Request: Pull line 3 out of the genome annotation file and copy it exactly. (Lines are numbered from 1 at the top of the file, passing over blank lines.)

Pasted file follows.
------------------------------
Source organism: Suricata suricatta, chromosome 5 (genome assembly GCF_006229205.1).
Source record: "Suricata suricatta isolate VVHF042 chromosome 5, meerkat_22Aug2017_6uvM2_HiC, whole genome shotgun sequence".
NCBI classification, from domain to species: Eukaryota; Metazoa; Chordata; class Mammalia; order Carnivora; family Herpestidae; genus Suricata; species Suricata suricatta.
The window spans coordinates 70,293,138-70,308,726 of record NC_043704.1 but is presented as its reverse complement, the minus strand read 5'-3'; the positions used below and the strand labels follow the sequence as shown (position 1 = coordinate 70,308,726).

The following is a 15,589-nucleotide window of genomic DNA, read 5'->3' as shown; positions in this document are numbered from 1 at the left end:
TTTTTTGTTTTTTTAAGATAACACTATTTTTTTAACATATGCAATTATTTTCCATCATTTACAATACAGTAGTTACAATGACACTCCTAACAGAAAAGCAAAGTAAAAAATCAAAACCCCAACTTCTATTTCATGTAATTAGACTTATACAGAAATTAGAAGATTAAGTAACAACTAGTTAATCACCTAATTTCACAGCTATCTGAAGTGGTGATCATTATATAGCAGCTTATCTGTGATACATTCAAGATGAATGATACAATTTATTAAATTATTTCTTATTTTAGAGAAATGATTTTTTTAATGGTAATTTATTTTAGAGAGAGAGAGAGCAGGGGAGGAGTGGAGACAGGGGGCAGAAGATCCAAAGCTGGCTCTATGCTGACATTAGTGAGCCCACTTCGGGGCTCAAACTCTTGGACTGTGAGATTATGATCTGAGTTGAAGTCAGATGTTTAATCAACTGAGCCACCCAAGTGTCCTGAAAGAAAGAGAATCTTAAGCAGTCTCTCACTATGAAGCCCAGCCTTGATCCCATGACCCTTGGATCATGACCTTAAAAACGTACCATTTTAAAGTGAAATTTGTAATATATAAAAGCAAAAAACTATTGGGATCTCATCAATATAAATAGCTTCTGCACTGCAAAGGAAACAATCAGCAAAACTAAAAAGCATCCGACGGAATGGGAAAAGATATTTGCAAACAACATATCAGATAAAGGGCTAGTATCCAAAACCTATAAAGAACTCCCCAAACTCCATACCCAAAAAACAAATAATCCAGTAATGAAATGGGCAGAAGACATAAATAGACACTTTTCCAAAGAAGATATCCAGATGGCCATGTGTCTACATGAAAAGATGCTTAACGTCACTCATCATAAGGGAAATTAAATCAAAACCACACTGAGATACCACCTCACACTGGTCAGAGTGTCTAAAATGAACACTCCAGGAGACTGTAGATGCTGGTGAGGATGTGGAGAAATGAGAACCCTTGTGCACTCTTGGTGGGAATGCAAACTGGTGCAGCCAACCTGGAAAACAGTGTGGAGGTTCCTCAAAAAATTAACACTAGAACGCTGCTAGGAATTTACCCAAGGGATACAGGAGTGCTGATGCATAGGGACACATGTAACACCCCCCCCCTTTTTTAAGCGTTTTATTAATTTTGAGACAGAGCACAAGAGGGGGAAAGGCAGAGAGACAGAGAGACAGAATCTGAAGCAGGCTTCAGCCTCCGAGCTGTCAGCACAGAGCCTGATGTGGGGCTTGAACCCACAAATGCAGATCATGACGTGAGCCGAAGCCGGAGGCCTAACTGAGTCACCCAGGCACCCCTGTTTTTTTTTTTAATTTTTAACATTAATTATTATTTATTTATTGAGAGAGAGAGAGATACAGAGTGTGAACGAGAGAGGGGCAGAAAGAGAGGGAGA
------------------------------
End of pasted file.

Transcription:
NCBI classification, from domain to species: Eukaryota; Metazoa; Chordata; class Mammalia; order Carnivora; family Herpestidae; genus Suricata; species Suricata suricatta.